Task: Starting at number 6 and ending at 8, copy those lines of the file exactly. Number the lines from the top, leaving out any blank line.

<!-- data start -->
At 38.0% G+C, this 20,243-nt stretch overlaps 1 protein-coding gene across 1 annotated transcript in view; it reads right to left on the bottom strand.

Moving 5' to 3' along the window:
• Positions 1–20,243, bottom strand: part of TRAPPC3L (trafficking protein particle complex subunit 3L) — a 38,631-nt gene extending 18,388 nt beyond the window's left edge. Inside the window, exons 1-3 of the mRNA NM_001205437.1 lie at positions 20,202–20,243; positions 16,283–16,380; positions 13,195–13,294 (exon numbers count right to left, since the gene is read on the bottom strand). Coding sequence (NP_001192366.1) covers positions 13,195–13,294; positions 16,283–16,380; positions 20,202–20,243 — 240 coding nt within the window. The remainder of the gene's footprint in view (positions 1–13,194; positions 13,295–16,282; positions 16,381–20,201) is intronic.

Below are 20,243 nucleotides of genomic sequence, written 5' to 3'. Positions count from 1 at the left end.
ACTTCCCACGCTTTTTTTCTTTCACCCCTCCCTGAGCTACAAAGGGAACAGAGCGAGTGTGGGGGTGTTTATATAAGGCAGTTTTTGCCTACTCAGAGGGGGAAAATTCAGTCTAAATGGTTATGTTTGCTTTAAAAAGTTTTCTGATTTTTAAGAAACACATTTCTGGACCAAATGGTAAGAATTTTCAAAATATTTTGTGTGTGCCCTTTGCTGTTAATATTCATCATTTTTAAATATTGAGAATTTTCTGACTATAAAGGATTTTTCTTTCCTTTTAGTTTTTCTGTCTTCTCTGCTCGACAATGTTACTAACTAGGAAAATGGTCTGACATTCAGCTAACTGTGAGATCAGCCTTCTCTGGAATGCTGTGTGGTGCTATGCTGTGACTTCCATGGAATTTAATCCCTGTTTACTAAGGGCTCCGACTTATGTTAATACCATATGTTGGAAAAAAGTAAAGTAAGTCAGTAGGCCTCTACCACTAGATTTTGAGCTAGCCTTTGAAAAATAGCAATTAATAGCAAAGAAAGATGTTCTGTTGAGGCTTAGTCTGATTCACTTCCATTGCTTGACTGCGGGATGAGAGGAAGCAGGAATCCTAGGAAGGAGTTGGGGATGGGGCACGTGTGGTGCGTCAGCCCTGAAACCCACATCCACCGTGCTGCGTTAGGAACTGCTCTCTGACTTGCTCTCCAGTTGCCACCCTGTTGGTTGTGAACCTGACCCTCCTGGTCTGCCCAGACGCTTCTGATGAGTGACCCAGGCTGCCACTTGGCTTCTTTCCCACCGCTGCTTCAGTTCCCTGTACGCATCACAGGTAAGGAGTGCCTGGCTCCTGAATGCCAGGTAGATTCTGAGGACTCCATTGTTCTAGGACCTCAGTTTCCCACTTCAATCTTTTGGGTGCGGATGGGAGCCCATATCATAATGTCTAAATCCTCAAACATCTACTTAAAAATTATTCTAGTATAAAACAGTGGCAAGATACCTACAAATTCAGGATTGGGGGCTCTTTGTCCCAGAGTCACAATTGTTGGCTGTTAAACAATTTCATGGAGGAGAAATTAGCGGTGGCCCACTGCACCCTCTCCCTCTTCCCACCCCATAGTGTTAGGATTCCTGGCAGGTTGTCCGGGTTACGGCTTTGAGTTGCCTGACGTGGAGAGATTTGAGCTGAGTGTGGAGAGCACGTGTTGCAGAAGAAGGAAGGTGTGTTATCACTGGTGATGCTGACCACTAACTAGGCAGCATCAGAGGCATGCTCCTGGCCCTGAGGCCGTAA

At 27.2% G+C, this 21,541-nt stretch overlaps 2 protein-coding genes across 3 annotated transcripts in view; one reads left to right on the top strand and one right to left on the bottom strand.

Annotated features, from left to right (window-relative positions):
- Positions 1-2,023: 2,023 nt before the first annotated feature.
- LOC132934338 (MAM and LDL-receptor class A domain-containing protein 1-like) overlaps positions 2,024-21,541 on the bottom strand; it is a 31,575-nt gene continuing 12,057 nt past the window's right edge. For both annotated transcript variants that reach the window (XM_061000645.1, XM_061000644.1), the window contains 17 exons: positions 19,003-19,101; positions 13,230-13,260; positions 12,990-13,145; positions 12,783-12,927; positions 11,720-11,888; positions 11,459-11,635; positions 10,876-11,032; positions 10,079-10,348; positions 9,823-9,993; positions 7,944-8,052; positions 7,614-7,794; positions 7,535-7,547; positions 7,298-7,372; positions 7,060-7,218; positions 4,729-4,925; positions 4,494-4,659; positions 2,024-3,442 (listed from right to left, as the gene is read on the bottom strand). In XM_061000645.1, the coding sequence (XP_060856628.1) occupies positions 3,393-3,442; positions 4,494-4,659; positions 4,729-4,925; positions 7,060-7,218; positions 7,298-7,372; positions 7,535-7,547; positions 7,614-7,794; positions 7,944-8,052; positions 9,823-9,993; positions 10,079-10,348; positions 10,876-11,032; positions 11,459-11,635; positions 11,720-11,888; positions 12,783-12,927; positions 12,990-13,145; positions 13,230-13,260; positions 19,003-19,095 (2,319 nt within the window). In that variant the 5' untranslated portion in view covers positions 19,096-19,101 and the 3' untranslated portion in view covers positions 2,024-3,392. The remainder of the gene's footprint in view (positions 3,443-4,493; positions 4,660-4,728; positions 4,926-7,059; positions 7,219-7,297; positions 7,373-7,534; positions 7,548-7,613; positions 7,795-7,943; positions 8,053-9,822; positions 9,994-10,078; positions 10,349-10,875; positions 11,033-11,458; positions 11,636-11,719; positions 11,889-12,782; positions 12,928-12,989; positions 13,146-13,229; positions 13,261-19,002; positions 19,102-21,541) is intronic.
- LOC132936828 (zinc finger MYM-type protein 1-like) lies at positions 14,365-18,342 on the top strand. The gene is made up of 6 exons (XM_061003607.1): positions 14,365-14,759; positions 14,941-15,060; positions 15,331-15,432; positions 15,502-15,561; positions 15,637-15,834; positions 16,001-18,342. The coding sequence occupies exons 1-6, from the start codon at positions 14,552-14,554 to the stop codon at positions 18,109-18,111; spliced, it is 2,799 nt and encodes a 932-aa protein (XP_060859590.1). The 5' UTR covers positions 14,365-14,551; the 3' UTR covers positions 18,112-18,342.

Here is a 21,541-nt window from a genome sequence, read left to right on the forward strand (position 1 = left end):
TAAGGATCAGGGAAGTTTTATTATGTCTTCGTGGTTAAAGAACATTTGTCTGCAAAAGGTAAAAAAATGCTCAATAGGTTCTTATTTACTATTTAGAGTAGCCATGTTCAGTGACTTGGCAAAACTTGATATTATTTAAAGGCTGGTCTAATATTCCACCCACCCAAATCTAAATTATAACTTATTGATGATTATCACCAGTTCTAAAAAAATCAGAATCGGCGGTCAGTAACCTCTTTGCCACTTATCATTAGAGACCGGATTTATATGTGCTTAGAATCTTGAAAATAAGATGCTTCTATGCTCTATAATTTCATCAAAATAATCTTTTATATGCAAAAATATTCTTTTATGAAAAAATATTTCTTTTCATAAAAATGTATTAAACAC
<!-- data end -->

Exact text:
At 27.2% G+C, this 21,541-nt stretch overlaps 2 protein-coding genes across 3 annotated transcripts in view; one reads left to right on the top strand and one right to left on the bottom strand.

Annotated features, from left to right (window-relative positions):
- Positions 1-2,023: 2,023 nt before the first annotated feature.